In 1923, at the age of 65, Henry Stuart from Nampa, Idaho, was diagnosed with tuberculosis. They still called it “consumption” in those days, and the typical advice from doctors was to move to a better climate.
Since Alabama was warmer than Idaho, Stuart packed up, bought ten acres of wooded land in Baldwin County sight unseen, and moved the 2,500 miles along the routes of the day.
Once Stuart got to Fairhope, Alabama, he built himself a simple, round hurricane-resistant home, only 14 feet in diameter, fashioned from bricks and hand-made concrete blocks. The floor level of the house was set 16 inches below the surrounding land for a more constant intetior temperature.
By 1925 the little hut was just about finished, and Stuart dubbed it “Tolstoy Park” (Stuart was aware that Russian author Leo Tolstoy had been virtually a wandering hermit during the time just before his death). Stuart used a ladder to access his “bed”, a rope-strung hammock high above floor level. Raed More Here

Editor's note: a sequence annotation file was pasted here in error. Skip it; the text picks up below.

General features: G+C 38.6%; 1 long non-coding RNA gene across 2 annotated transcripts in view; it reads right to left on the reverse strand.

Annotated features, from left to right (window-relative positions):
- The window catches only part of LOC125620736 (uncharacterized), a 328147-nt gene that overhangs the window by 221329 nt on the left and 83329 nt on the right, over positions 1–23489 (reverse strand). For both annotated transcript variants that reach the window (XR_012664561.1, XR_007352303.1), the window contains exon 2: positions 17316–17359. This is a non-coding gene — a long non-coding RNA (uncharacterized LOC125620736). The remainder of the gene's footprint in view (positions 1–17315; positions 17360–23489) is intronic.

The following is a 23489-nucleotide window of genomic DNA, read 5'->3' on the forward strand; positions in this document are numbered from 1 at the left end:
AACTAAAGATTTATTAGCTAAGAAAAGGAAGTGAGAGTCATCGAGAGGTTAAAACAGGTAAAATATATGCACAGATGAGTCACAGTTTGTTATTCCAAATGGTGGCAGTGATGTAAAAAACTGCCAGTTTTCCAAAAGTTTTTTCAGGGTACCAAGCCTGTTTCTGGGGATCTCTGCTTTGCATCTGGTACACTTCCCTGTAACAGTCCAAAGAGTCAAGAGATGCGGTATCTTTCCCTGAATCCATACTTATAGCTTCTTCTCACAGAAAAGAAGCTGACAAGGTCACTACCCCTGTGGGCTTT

From its humble beginnings on February 1, 1940 as the keel was laid at the Norfolk Navy Yard in Portsmouth, Virginia, Battleship USS ALABAMA (BB-60) has had a remarkable career. She began her World War II adventures in the North Atlantic in 1943, then later that year, went to the South Pacific seas. She ended up in Mobile, Alabama as a National Historic Landmark and memorial to millions.
During the American Revolutionary War, the Spanish captured Mobile and retained it by the terms of the Treaty of Paris in 1783.
Mobile first became a part of the United States in 1813, when it was captured by American forces and added to the Mississippi Territory, then later re-zoned into the Alabama Territory in August 1817. Credit Wiki